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Avenge the fallen pods

Unleash chaos engineering: Kubethanos kills half your Kubernetes pods

Sarah Schlothauer
kubernetes
© Shutterstock / Rost9 (modified)

Chaos engineering is the art of destruction. Since Netflix unleashed Chaos Monkey onto the world, chaos engineering has been used to test system resiliency and see just how secure your system really is. Kubethanos is a new open source tool for Kubernetes pods. It kills half of your pods at random so that you can see just how your system (and your team) behaves under the threat of catastrophic failure.

Chaos engineering can help programmers find software resiliency holes and practice handling worst-case scenarios. Perhaps the most well-known example of chaos engineering is Netflix’s Chaos Monkey, an open source resiliency tool. Chaos Monkey randomly kills virtual machine instances and containers inside of the production environment.

It isn’t the only chaotic neutral tool in town though. Taking inspiration from Chaos Monkey, Kubethanos is a new tool for Kubernetes pods. As the name implies, it terminates half of your Kubernetes pods, selected at random.

Can your system handle the snap?

Kubethanos

kubernetes

Kubethanos logo. Source.

Created by software engineer and GitHub user Berkay-Dincer, Kubethanos wrecks havoc.

From the GitHub README:

kubethanos kills half of your pods randomly to engineer chaos in your preferred environment, gives you the opportunity to see how your system behaves under failures.

The project is written in Go and is open source under the MIT license.

Valid parameters include:

  • –namespaces=!kubesystem,foo-bar //
  • –included-pod-names=<regex_to_include_pod_names>
  • –excluded-pod-names=<regex_to_include_pod_names>
  • –master
  • –kubeconfig //
  • –healthcheck //
  • –interval //
  • –dry-run //
  • –debug //

SEE ALSO: Rafter: Kubernetes-native content management system

In a word: Why?

The thrill of unleashing absolute destruction isn’t even the best part. Essentially, breaking things on purpose gives us a better understanding of how a system behaves.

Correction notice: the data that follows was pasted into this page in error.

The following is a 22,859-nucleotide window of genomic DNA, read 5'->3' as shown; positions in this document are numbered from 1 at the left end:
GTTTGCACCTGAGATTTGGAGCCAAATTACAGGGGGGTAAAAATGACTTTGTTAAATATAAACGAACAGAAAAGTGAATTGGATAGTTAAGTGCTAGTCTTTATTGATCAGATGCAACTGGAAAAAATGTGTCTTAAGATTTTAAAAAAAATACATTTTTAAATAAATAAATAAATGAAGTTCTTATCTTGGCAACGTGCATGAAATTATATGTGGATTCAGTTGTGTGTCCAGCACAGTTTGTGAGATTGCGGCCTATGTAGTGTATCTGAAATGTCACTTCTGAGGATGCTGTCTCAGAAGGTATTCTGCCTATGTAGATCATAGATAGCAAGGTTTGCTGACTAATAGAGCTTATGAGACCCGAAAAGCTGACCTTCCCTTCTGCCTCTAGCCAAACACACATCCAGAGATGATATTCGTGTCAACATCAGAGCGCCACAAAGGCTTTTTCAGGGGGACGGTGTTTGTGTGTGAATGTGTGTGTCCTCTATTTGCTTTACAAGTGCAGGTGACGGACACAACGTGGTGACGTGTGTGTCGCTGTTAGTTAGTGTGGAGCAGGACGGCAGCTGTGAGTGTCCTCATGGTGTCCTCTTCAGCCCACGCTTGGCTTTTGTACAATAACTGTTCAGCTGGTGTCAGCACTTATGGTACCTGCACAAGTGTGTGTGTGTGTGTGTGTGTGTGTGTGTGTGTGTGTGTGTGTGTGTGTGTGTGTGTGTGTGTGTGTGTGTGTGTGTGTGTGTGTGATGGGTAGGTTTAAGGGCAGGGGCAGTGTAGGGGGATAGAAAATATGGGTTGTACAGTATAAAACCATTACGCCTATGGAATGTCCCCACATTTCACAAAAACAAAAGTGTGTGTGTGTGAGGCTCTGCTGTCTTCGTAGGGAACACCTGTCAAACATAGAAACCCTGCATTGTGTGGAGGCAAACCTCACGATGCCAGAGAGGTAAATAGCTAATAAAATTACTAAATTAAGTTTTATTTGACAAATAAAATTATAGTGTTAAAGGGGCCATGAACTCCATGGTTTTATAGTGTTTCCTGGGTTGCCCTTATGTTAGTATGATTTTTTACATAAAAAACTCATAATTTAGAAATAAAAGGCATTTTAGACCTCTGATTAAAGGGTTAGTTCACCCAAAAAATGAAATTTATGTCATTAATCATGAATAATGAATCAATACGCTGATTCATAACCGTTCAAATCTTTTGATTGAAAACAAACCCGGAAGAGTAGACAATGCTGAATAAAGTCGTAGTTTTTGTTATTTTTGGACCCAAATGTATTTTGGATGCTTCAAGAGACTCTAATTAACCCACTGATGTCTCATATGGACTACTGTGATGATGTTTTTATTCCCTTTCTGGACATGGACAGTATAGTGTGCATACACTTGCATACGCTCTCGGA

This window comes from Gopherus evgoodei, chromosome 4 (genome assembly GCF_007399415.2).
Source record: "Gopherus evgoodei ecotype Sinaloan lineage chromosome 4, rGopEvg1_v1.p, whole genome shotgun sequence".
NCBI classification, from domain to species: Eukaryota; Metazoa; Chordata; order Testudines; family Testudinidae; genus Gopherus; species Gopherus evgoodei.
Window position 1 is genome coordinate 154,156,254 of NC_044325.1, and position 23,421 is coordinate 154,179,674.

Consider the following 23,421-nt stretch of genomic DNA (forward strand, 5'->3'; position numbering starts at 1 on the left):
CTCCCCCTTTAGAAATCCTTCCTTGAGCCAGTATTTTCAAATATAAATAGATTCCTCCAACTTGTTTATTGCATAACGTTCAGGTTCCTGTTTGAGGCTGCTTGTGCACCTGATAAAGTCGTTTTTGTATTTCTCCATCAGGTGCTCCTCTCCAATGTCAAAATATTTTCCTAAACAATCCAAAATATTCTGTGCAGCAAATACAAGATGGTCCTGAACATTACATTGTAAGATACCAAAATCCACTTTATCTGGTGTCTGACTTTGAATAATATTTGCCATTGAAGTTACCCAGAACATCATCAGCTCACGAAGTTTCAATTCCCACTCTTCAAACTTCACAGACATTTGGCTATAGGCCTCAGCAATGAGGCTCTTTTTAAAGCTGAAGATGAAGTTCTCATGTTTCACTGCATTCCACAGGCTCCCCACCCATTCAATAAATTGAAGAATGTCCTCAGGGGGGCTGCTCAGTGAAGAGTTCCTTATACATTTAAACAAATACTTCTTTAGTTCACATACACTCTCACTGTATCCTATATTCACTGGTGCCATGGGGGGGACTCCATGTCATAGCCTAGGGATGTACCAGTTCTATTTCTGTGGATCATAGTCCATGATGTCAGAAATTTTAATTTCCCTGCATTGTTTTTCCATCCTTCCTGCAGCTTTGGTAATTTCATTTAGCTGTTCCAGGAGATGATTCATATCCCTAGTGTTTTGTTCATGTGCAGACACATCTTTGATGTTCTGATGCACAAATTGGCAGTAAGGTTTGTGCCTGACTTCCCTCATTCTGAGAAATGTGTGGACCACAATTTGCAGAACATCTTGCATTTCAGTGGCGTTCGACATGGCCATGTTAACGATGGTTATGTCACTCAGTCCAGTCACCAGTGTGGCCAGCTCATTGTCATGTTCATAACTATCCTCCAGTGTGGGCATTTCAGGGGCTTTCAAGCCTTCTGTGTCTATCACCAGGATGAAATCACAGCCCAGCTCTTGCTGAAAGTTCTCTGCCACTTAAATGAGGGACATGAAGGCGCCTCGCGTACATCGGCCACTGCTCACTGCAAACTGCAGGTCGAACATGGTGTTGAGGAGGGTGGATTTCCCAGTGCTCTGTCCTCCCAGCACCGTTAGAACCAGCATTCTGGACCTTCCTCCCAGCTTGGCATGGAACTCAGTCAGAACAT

For Kubernetes, chaos testing has major benefits. Testing is critical and can prevent potential catastrophic failure in a safe, controlled manner. Proper usage of chaos engineering can prevent widespread outages, find potential failures, and boost confidence in your system.

Matthew Helmke wrote about the importance of testing reliability in Kubernetes. Helmke says:

Chaos Engineering begins with the recognition that while helpful technologies like microservices and containers add scalability and greater flexibility, it comes at the cost of complexity. The more complex something is, the more likely some part of it will fail.

Failure of application components is inevitable. However, downtime is not. CE looks at your application and tries to imagine where it is most likely to fail.

At the Serverless Architecture Conference, we spoke to Emrah Samdan about serverless chaos engineering and how it prepares for unpredictable scenarios. Samdan explains:

It is more expected to face the issues due to even more distributed nature of serverless compared to “traditional” microservices. So, the best way to get ourselves ready is to experience some issues in advance under our control….After you discover the issues as a result of a chaos engineering experiment, you can implement some fixes like exponential backoffs, tuning the timeouts or circuit breakers

SEE ALSO: Is chaos engineering the key to lockdown cybersecurity?

More Kubernetes chaos engineering tools

Add to your arsenal. Some other similar tools include:

  • Gremlin: In November, 2019 Gremlin announced native Kubernetes support for its client. Release the chaotic monsters upon your clusters.
  • Chaoskube: Test your system against the clock. Running Chaoskube kills a pod in any namespace every 10 minutes.
  • Kube-monkey: Chaos Monkey for Kubernetes clusters. You can even terminate all of your pods with the "kill-all" label.
  • PowerfulSeal: Embrace the seal and unleash it upon targeted pods. An interactive, autonomous, and label mode are available.
  • Litmus: Find weaknesses in your Kubernetes applications with a cloud-native approach to chaos engineering.
  • Chaos Toolkit: An open API for chaos engineering with a Kubernetes extension.
Author
Sarah Schlothauer

Sarah Schlothauer

All Posts by Sarah Schlothauer

Sarah Schlothauer is an assistant editor for JAXenter.com. She received her Bachelor's degree from Monmouth University and is currently enrolled at Goethe University in Frankfurt, Germany where she is working on her Masters. She lives in Frankfurt with her husband and cat. She is also the editor for Conditio Humana, an online magazine about ethics, AI, and technology.

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